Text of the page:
In a report issued this morning, a report released by the firm handling the tests states that the 2010 average composite score for Union County seniors was 17.0 on the ACT’s 36-point scale. The 2009 average was 18.2 in 2009 and 17.3 in 2008.
The number of seniors taking the exam increased from 81 in 2009 to 84 in 2010. Scores in the new report are from students who graduated in 2010, regardless of the year when they took the test.
Statewide composite scores increased from 19.8 to 20.0.
The ACT consists of curriculum-based tests of educational development in English, mathematics, reading, and science. These tests are designed to measure the skills needed for success in first year college coursework and to serve as an indication of how well students are prepared for college-level work. Although the SAT is taken by more students in South Carolina, all of the state’s colleges and universities accept ACT scores for admission requirements. Students must earn a 24 on the ACT to meet the college entrance exam requirement for a LIFE scholarship.
Director of Secondary Education Cindy Langley said that while the results are disappointing the district has already taken steps to address the problem.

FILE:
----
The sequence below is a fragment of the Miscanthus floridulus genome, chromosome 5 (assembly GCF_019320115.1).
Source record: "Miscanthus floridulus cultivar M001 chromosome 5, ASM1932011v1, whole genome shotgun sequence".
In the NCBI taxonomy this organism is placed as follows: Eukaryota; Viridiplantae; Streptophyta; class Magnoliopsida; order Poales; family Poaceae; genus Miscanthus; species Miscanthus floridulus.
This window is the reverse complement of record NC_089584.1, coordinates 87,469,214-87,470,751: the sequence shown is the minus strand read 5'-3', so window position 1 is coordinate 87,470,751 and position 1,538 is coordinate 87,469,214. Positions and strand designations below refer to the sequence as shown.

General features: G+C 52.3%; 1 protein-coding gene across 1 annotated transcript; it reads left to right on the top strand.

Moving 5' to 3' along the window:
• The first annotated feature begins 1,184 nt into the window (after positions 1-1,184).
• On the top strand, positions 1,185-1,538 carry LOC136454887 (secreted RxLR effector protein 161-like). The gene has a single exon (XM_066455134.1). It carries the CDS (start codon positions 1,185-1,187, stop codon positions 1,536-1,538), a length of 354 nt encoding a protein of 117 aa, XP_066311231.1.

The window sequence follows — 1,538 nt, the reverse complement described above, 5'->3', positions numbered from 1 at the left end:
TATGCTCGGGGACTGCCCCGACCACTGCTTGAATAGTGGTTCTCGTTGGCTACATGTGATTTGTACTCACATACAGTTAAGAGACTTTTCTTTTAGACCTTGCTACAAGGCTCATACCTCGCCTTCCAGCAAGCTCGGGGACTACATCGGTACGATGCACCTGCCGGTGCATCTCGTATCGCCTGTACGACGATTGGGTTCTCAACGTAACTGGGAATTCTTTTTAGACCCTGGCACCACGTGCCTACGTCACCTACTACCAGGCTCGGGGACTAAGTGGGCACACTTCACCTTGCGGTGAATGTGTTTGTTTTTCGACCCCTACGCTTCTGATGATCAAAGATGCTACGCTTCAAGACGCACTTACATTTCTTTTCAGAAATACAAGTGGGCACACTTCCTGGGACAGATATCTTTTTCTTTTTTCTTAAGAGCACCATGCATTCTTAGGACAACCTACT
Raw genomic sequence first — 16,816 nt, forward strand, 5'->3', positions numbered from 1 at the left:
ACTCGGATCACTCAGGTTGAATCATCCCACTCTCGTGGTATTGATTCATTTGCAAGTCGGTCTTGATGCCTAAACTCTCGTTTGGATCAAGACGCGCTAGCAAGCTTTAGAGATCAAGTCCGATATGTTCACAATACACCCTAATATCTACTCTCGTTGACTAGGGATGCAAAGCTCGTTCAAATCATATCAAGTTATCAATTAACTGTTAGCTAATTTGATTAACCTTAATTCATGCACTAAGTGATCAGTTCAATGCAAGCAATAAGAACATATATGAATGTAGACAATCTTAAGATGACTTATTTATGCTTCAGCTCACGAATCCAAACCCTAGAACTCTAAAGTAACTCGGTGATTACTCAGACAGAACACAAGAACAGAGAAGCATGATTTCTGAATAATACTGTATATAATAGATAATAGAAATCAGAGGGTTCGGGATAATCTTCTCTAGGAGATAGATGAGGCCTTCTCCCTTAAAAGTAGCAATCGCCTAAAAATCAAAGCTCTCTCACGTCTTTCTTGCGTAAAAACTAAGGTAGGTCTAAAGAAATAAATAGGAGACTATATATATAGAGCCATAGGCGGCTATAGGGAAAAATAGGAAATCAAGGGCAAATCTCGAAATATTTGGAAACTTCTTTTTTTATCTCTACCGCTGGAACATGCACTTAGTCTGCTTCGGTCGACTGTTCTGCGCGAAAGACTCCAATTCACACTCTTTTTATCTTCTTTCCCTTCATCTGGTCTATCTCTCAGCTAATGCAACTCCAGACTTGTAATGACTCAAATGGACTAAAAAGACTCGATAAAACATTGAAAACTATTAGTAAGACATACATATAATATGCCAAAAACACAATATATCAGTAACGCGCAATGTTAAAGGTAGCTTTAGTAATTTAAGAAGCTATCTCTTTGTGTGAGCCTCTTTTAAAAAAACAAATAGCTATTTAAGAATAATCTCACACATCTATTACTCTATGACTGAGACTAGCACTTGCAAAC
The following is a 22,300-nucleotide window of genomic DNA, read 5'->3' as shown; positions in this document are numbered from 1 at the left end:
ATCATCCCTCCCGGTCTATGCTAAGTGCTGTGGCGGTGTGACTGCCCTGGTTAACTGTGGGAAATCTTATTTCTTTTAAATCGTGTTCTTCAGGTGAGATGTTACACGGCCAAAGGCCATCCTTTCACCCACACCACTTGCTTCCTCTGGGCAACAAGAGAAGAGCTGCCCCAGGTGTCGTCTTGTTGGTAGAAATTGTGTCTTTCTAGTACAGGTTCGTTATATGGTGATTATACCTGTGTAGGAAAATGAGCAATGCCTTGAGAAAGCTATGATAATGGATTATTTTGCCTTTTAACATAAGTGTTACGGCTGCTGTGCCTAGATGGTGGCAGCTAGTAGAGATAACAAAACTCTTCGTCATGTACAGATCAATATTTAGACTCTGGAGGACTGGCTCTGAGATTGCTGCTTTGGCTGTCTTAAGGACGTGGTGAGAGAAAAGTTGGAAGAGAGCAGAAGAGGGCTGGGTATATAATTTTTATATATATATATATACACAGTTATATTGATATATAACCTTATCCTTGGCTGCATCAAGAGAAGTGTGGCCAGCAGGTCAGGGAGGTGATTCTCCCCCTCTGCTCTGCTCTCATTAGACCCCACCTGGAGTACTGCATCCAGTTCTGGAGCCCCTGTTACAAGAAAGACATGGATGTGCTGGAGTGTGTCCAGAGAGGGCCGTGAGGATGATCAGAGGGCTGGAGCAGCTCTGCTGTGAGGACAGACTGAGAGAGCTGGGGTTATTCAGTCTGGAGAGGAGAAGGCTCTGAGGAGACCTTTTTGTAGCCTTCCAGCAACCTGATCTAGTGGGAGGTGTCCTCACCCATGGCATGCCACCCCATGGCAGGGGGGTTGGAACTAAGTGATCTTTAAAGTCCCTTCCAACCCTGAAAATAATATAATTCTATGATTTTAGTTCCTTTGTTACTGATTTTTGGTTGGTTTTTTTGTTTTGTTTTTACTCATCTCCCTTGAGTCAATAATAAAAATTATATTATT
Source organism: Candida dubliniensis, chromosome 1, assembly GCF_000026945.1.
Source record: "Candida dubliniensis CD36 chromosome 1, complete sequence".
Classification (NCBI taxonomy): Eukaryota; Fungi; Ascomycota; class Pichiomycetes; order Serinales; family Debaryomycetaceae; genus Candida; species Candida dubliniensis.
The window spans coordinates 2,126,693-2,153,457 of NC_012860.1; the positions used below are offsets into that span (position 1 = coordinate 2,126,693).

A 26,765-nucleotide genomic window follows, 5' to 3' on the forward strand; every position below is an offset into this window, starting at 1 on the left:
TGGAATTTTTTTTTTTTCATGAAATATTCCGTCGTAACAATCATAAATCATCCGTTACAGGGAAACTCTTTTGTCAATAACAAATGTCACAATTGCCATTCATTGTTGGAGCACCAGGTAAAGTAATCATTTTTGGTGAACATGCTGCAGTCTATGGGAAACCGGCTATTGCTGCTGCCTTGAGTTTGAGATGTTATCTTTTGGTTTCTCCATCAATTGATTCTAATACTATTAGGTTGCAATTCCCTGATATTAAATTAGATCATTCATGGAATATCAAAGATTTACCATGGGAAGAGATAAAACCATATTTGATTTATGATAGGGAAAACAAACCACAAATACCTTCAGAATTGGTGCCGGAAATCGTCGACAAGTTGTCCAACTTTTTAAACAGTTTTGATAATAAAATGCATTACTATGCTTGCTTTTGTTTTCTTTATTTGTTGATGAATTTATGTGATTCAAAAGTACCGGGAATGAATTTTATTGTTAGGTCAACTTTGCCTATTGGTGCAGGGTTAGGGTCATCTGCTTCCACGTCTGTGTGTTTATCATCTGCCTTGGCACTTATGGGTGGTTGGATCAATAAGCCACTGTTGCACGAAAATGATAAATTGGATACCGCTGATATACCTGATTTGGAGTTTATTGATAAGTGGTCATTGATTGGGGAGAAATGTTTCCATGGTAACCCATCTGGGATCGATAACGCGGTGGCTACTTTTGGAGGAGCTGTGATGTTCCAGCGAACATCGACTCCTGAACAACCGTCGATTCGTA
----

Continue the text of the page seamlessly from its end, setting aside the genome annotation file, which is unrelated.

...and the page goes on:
“We are disappointed that performance on the ACT dropped, but we are confident that last year’s performance is a bump in the road and not the beginning of a new trend,” Langle said. “Teachers and counselors along with school and district administrators have collaborated in the development of a new schedule to ensure that instructional time is used more effectively and efficiently at Union County High School.
“For example, freshmen who were not in advanced eighth grade classes are now taking year-long classes in English, math, and social studies,” she said. “Taking these classes over a year rather than on the semester block schedule will give students more time to develop the fundamental skills needed for the advanced courses they will later take in high school and in college.”
Langley said the district will also make use of additional information sources to improve student performance.
“Additionally, we will continue to use the academic information from PLAN and EXPLORE, which students take in the tenth and eighth grade, to identify gaps in our curriculum and to increase the rigor of our courses,” Langley continued. “Both PLAN and EXPLORE, which are preliminary ACTs, also include a career inventory that counselors and career specialists use to assist students in developing their Individual Graduation Plans.”